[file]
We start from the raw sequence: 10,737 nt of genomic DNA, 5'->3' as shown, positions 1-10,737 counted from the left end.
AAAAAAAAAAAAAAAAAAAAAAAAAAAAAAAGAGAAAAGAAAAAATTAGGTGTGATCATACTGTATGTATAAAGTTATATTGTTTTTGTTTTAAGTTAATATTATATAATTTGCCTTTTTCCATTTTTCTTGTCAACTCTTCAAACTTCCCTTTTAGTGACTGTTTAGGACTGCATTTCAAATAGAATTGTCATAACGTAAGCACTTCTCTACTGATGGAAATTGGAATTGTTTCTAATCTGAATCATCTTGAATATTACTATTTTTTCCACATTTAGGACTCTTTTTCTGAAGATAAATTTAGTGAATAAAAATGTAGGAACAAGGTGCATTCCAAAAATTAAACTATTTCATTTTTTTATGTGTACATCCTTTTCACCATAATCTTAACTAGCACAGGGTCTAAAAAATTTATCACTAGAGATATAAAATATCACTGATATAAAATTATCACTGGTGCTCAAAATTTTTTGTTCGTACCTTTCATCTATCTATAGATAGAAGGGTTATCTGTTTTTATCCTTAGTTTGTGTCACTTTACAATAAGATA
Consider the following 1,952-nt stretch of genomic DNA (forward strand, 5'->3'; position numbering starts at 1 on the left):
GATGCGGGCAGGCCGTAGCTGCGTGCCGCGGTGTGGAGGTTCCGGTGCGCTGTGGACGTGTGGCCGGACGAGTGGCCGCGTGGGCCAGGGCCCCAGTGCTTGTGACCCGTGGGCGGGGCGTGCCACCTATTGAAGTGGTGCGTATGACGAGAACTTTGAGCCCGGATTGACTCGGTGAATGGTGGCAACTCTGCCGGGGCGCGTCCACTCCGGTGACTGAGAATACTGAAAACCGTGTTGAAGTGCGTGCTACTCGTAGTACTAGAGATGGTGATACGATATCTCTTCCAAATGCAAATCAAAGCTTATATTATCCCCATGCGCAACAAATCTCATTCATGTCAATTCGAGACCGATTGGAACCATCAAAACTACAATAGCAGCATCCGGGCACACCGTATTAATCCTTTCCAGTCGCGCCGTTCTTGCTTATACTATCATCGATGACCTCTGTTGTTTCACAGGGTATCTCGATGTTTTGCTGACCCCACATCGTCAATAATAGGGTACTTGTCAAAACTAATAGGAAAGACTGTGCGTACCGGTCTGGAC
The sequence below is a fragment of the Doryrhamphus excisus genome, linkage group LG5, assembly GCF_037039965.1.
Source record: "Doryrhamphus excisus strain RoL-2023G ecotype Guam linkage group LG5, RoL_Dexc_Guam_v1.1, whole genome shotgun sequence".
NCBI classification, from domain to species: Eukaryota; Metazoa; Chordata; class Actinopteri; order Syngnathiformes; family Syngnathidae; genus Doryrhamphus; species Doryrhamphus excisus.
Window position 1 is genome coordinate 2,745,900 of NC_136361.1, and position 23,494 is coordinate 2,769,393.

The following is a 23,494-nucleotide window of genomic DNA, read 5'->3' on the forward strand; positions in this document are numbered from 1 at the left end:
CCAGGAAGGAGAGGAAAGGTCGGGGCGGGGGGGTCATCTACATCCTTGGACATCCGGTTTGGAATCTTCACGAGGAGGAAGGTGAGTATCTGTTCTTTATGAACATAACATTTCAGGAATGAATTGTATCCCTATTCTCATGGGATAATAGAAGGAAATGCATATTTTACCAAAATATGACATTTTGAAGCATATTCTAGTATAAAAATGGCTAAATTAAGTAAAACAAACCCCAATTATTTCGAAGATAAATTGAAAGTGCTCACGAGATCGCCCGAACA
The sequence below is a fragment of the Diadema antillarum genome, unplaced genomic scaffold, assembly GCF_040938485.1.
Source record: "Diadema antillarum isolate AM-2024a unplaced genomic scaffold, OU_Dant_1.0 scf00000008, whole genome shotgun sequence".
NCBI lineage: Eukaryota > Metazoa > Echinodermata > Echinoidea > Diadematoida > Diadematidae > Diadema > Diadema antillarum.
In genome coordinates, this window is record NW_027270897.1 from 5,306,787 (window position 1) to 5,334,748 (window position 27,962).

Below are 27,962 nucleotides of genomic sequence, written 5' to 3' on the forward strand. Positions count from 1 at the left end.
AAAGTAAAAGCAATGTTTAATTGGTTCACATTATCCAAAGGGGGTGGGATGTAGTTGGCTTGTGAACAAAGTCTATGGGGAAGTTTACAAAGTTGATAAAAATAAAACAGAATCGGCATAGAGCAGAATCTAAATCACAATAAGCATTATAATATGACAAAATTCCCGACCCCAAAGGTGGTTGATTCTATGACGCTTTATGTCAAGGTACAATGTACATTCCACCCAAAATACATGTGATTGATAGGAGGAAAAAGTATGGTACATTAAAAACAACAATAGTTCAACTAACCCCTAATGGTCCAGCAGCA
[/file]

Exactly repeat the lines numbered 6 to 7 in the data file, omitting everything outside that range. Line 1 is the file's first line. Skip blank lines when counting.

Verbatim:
Source record: "Doryrhamphus excisus strain RoL-2023G ecotype Guam linkage group LG5, RoL_Dexc_Guam_v1.1, whole genome shotgun sequence".
NCBI classification, from domain to species: Eukaryota; Metazoa; Chordata; class Actinopteri; order Syngnathiformes; family Syngnathidae; genus Doryrhamphus; species Doryrhamphus excisus.